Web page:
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Radio Pranksters Hoax Goes Terribly Wrong

A London nurse who was treating the Duchess Kate Middleton, reportedly committed suicide Friday after learning a caller wasn't really Queen Elizabeth. A local hospital comments.

The two Australian radio hosts who prank called the hospital where Kate Middleton was being treated have been pulled off the air "until further notice" after the hoaxed nurse was found dead today, reports Yahoo.

The Tuesday morning prank call came from Australian DJ's Mel Greig and Michael Christian. They impersonated the royals, complete with exaggerated accents. They even enlisted two co-workers to bark like the queen's pet corgis, reports "ABC's Good Morning America."

Information about the duchess' condition was released by a nurse to Greig and Christian when they pretended to be Queen Elizabeth and Prince Charles looking to speak to Middleton, who was being treated at the hospital for acute nausea related to her pregnancy, the report says.

When the royal impersonators called the hospital, they were put through to a second nurse who told the royal impersonators that Kate was "quite stable" and hadn't "had any retching," the report says.

On Friday, police were called to an address near the hospital at about 9:35 a.m. in Great Britain to "reports of a woman found unconscious," according to a statement from Scotland Yard, says ABC's Good Morning America.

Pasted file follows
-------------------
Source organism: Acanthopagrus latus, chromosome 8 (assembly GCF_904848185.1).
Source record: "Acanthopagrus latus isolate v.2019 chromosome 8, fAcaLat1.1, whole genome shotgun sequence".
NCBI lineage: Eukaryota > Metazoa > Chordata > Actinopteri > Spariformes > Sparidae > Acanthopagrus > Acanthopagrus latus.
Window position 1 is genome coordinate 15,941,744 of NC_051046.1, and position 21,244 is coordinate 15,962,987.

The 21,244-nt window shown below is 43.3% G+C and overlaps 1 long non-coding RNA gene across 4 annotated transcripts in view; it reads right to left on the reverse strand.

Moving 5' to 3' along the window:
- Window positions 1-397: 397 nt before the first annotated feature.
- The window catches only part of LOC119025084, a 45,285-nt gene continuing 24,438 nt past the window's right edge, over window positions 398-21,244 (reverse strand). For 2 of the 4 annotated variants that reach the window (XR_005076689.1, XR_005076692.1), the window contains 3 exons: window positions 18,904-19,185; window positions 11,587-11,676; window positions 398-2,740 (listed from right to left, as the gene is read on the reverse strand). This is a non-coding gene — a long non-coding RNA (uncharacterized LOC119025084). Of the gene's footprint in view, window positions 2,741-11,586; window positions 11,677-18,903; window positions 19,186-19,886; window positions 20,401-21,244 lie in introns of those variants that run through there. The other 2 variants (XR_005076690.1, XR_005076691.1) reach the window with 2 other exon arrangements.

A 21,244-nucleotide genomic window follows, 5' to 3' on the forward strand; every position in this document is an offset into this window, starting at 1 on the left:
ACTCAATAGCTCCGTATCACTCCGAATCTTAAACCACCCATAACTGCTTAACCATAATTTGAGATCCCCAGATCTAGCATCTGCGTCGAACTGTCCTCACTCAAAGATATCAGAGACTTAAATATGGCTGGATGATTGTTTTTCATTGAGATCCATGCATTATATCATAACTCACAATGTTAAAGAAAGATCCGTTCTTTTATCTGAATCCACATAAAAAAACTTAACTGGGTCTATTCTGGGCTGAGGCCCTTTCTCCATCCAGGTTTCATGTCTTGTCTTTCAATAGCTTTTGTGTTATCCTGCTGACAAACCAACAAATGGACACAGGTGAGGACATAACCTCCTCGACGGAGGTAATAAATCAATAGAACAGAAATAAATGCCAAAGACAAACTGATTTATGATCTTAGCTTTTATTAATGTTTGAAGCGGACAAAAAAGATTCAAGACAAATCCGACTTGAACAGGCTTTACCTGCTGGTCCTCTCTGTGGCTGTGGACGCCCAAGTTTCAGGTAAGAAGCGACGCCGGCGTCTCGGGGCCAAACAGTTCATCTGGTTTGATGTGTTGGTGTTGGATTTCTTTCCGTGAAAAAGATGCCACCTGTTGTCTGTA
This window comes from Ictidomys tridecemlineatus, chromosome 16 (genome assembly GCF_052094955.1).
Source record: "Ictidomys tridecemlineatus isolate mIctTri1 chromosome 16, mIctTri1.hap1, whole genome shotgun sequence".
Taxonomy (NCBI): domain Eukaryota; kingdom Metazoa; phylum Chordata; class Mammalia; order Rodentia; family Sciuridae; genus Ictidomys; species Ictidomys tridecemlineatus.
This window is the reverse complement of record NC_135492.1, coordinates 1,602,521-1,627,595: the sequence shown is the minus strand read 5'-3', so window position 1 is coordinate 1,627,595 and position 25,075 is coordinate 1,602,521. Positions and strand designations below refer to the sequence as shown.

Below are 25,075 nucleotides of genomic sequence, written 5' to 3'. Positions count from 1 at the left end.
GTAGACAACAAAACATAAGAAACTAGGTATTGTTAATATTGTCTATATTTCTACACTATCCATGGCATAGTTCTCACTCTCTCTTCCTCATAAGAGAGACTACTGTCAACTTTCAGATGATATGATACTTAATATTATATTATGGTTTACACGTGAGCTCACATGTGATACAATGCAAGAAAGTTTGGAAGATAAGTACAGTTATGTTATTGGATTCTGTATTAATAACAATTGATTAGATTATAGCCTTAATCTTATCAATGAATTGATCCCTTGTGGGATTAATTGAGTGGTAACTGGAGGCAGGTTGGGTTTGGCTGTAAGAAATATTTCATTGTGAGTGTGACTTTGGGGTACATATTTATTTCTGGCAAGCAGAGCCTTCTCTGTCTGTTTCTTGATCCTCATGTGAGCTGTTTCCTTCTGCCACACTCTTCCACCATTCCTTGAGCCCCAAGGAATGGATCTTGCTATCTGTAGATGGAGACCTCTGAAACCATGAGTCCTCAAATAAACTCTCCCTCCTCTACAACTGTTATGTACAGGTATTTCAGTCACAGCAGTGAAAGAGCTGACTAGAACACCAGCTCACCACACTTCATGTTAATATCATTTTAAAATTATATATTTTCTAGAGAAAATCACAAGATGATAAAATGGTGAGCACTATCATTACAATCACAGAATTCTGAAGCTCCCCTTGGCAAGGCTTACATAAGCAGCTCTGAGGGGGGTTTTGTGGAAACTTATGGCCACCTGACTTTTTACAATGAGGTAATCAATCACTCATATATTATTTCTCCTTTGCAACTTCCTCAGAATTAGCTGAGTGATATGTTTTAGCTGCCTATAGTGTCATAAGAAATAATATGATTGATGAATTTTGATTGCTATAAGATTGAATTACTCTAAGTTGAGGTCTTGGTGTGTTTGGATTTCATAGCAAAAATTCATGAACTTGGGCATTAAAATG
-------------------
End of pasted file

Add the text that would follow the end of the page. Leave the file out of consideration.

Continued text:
The woman, who reportedly committed suicide according to GMA, Jacintha Saldanha, was pronounced dead at the scene. "Inquiries continue to establish the circumstances of the incident. Next of kin have been informed," the statement said.

Locally, Mission Hospital takes all incoming calls very seriously and screens them thoroughly, according to a spokeswoman.

"Regarding this topic, I can tell you that Mission Hospital is highly sensitive to the confidentiality of our patients, and protecting our patients’ privacy is one of our highest priorities," said Tamara Sharp, director of communications.

"To further ensure the continued confidentiality of the patients who trust us with their protected health information, as a matter of practice, we do not discuss the specifics of our security and privacy operations."

You can read more of the Good Morning America story here on Yahoo.

Shirley December 07, 2012 at 11:45 PM
If this is how bad "socialized practices" are in Europe, we can be thankful that maybe our crumbling insurance will still have HIPPA in place. I highly agree with Tamara's comment & believe that's the practices at our local hospitals.

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